The Brazilian Grand Prix race presented – a wheel-to-wheel action at the front of the field during tiny part of the session with the top four finishing in the order they started.
Defending world champion Lewis Hamilton, who finished second, ran close behind Mercedes team-mate Nico Rosberg for long periods of the race, but was unable to make a pass despite believing he was faster.
Vettel and Hamilton, who have seven world championships between them — believe the sport has an inherent problem when it comes to overtaking.
When asked if a technical rule change was required, the three-time champion said “At the end of the day it doesn’t really matter what we say because it can’t happen,” Hamilton said.
“The big bosses make the decisions and whether or not they make the right ones for many years, who knows,” he said.
“Something’s got to change y’know? Because some races you can follow which enables you to have some good racing, obviously places like Austin where there was the last decent race but otherwise there are some places it’s just…
“I guess for fans it’s probably not too exciting to watch. Of course, it’s always nice when you’re at the front, as we have been for some time now – but still, being able to race is what… and also down the back, the rest of the field is probably what fans want to see. That’s probably a change that would be looked positively on.”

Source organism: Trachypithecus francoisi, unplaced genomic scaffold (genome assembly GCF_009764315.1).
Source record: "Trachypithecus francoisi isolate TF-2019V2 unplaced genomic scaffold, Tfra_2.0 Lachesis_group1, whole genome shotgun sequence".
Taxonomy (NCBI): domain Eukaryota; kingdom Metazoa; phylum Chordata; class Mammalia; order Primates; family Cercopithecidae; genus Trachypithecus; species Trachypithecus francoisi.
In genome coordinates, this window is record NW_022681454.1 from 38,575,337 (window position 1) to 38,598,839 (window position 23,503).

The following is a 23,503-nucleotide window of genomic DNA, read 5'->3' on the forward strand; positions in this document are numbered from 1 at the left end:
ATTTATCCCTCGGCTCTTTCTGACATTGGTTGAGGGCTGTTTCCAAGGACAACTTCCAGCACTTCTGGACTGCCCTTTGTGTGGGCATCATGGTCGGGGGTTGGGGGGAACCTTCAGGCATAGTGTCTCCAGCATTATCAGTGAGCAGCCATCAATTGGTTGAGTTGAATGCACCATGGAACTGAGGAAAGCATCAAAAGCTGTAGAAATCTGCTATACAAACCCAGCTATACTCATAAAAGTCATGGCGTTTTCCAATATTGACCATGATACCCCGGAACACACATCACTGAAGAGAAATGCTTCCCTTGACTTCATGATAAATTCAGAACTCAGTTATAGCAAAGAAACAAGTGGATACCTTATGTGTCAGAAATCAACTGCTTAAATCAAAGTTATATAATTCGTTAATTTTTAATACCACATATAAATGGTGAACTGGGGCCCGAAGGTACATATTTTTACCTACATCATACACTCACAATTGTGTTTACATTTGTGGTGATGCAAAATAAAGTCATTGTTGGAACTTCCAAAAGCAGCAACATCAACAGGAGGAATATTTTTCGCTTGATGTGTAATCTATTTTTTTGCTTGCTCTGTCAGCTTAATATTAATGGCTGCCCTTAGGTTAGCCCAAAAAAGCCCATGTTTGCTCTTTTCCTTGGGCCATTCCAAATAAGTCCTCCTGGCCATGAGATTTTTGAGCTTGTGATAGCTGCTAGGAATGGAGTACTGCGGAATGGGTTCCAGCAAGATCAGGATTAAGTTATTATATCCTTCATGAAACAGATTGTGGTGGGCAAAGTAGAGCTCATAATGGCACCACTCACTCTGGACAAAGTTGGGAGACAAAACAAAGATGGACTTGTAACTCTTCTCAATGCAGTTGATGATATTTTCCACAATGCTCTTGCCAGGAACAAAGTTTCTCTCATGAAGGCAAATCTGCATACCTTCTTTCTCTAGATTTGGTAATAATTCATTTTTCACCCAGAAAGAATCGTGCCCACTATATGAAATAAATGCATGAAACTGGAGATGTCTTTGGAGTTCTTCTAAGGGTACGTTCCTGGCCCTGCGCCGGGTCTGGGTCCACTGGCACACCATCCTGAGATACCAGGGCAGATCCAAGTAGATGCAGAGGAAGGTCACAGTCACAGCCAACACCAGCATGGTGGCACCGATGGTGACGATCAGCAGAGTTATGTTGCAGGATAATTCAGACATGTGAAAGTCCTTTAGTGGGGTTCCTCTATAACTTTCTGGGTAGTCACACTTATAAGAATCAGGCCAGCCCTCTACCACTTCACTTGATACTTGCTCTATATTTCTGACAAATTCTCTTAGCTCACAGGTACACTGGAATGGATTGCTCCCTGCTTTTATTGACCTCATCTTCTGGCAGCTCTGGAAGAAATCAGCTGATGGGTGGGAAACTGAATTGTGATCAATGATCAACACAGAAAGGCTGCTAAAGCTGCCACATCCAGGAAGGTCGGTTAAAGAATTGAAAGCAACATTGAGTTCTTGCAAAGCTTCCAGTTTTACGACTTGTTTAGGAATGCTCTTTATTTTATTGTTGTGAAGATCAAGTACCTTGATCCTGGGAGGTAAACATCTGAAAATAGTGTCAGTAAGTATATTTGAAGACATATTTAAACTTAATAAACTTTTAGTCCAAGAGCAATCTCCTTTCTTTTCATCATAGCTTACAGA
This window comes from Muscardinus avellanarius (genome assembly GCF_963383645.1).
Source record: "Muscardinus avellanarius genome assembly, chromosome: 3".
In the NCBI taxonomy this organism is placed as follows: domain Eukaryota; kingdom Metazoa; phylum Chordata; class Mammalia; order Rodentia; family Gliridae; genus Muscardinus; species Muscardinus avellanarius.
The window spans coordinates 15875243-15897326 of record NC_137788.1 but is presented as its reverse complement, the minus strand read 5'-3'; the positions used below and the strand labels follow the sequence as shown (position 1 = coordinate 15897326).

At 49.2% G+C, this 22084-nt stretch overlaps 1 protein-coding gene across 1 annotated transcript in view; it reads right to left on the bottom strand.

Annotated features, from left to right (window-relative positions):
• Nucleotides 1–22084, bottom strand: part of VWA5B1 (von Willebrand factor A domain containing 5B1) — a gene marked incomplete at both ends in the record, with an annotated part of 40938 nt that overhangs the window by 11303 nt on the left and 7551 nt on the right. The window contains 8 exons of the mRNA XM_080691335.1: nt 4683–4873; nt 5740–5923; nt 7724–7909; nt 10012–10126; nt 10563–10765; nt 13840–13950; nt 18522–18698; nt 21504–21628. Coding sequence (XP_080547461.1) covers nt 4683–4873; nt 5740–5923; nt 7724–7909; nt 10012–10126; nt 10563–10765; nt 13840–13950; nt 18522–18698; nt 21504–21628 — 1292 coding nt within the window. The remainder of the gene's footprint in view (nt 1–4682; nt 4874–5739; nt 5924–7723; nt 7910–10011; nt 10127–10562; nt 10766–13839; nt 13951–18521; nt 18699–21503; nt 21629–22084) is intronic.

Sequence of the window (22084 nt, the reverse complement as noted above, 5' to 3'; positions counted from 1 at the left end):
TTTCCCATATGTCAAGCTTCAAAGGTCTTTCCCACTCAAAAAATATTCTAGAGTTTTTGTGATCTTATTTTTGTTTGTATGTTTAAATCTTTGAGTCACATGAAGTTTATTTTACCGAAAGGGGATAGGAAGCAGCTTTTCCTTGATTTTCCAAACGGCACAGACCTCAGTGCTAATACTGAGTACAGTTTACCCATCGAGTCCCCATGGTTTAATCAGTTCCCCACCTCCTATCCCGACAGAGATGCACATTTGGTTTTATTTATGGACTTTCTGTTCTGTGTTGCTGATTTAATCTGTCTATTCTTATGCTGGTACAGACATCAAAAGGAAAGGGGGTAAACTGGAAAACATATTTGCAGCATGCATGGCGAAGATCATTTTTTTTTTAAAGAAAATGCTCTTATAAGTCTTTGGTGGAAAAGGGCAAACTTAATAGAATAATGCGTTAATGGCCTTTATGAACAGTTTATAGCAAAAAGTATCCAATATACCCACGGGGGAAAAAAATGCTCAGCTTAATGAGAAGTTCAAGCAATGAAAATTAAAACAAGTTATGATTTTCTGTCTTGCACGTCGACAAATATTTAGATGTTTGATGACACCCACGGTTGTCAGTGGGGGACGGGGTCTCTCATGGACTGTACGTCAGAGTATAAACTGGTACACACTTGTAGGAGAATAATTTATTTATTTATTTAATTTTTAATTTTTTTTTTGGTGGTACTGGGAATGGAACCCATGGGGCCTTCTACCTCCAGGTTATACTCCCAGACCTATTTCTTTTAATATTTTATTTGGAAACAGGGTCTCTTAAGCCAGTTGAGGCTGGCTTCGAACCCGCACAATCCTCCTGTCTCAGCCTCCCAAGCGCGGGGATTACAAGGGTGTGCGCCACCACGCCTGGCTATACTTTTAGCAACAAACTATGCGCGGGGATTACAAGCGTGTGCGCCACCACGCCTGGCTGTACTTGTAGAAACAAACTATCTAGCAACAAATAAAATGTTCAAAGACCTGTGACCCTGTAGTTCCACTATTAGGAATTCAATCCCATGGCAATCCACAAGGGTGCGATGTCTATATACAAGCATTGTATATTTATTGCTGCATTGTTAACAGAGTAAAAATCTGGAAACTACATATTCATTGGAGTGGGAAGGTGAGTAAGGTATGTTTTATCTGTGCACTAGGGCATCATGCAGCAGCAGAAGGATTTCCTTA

Vettel has called for more emphasis to be put on the grip generated by the tyres but has also expressed doubts whether F1’s powerbrokers will be able to agree on the best way forward.
“I think in general what we need to follow another car closer in medium speed, high speed, slow speed corners is more mechanical grip. So shift the percentage between aero – mechanical more towards more mechanical,” Vettel shared Hamilton’s opinion.
“How to do that? I think we need better tyres that allow us to go quicker. Drivers want to be quicker. So, I think the solution is very simple.
“Unfortunately the sport is very political with different interests from different people. Yeah. I think it’s fair enough to give whoever tyre manufacturer, in this case Pirelli, the chance to improve their tyres – but we need to run. But since the responsible people, the teams, whoever, can’t agree on something, it will be difficult to make progress.”